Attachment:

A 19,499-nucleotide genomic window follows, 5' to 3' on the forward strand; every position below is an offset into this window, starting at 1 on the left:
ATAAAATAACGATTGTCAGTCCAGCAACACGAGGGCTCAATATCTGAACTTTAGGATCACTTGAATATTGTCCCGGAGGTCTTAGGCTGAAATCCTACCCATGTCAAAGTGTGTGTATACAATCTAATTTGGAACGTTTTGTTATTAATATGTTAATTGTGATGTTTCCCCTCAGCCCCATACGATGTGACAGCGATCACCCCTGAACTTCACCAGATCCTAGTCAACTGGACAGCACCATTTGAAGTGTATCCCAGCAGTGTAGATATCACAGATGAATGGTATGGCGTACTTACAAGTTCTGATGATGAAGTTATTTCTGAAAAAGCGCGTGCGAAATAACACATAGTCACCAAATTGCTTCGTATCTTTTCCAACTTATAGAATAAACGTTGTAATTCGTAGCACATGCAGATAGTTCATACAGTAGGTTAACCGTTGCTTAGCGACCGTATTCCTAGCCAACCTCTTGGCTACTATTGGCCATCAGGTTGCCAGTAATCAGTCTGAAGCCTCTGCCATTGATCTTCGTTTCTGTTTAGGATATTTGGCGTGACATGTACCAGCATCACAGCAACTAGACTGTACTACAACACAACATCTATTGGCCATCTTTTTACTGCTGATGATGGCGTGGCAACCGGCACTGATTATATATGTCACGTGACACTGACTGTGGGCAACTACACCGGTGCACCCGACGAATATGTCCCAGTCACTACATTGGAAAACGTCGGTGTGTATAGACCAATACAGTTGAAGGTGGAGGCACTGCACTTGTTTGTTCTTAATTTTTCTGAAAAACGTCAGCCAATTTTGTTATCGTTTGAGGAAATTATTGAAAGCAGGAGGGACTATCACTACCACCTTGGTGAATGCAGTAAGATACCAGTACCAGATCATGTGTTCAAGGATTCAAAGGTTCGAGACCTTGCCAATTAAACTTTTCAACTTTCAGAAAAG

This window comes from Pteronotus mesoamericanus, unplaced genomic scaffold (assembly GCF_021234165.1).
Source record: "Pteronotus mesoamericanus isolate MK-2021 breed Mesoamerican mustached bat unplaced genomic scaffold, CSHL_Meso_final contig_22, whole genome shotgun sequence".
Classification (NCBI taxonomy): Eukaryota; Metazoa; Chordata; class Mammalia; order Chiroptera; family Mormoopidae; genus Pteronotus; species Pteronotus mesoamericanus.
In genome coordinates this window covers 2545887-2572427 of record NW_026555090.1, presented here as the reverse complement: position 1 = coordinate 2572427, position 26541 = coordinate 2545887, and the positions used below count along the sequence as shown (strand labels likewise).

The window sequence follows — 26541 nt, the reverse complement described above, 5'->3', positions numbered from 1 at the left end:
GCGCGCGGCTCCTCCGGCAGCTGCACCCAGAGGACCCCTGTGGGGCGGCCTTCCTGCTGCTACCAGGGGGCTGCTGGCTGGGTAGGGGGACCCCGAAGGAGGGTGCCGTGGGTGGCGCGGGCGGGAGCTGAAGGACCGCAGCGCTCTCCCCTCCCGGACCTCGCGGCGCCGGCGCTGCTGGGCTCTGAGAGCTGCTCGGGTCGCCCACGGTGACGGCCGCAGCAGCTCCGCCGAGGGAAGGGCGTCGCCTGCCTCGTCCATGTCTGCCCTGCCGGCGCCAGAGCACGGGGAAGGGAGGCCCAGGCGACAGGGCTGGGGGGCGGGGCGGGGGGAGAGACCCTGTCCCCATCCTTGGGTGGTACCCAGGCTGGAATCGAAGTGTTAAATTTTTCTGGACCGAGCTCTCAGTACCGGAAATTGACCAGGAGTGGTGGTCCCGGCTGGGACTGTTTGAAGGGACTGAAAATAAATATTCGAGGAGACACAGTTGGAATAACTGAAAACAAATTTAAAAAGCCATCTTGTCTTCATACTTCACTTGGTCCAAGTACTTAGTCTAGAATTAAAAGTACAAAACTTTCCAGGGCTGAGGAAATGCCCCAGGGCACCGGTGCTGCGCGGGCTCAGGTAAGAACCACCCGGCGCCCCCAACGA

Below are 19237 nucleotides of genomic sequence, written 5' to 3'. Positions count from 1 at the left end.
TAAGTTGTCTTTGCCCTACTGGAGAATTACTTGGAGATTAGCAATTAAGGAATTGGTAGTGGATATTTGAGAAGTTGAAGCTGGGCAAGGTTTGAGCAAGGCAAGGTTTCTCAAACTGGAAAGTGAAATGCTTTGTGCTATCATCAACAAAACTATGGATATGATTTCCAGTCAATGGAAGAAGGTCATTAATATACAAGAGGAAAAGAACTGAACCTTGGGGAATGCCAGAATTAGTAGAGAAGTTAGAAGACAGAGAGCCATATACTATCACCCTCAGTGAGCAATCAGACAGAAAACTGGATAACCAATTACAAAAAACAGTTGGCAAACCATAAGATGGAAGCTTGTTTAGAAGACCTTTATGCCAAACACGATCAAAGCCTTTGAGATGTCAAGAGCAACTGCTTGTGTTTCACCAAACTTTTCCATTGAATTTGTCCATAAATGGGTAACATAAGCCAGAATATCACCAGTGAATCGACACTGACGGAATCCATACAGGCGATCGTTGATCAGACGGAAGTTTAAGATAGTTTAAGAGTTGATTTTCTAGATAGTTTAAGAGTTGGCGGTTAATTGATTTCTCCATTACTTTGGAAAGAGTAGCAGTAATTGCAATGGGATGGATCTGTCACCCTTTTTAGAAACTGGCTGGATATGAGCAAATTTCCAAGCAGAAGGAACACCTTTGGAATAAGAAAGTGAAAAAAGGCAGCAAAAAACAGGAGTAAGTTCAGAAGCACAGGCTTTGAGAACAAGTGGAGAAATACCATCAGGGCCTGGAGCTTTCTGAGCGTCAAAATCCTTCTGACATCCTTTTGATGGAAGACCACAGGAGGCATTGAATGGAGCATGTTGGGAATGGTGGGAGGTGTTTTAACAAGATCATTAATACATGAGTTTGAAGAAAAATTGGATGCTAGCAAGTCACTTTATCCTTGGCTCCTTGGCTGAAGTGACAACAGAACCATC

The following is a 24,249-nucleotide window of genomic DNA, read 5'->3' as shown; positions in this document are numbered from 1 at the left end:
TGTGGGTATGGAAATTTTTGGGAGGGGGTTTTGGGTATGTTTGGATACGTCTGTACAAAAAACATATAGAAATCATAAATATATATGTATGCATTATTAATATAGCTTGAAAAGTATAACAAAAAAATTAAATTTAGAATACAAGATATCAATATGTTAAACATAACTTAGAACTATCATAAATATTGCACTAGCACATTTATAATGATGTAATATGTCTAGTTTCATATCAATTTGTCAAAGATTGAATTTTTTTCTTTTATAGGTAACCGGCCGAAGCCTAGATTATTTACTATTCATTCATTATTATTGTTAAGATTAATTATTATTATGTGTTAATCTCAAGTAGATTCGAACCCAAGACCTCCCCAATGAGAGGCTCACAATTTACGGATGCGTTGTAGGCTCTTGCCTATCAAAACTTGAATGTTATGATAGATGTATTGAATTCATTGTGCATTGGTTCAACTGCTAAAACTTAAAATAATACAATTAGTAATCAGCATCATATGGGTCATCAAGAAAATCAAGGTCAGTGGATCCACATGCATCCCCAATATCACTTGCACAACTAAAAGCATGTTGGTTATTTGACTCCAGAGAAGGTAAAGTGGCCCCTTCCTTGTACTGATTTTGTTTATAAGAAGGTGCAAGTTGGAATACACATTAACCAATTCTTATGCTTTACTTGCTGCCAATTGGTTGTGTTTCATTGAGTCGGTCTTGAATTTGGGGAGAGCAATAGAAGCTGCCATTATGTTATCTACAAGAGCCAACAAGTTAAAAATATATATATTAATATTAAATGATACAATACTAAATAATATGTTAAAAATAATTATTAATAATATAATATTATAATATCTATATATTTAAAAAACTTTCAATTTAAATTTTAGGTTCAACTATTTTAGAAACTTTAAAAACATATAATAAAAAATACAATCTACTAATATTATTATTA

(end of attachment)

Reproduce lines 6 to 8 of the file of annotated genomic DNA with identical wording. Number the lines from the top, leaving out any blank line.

In genome coordinates this window covers 2545887-2572427 of record NW_026555090.1, presented here as the reverse complement: position 1 = coordinate 2572427, position 26541 = coordinate 2545887, and the positions used below count along the sequence as shown (strand labels likewise).

The window sequence follows — 26541 nt, the reverse complement described above, 5'->3', positions numbered from 1 at the left end:
GCGCGCGGCTCCTCCGGCAGCTGCACCCAGAGGACCCCTGTGGGGCGGCCTTCCTGCTGCTACCAGGGGGCTGCTGGCTGGGTAGGGGGACCCCGAAGGAGGGTGCCGTGGGTGGCGCGGGCGGGAGCTGAAGGACCGCAGCGCTCTCCCCTCCCGGACCTCGCGGCGCCGGCGCTGCTGGGCTCTGAGAGCTGCTCGGGTCGCCCACGGTGACGGCCGCAGCAGCTCCGCCGAGGGAAGGGCGTCGCCTGCCTCGTCCATGTCTGCCCTGCCGGCGCCAGAGCACGGGGAAGGGAGGCCCAGGCGACAGGGCTGGGGGGCGGGGCGGGGGGAGAGACCCTGTCCCCATCCTTGGGTGGTACCCAGGCTGGAATCGAAGTGTTAAATTTTTCTGGACCGAGCTCTCAGTACCGGAAATTGACCAGGAGTGGTGGTCCCGGCTGGGACTGTTTGAAGGGACTGAAAATAAATATTCGAGGAGACACAGTTGGAATAACTGAAAACAAATTTAAAAAGCCATCTTGTCTTCATACTTCACTTGGTCCAAGTACTTAGTCTAGAATTAAAAGTACAAAACTTTCCAGGGCTGAGGAAATGCCCCAGGGCACCGGTGCTGCGCGGGCTCAGGTAAGAACCACCCGGCGCCCCCAACGA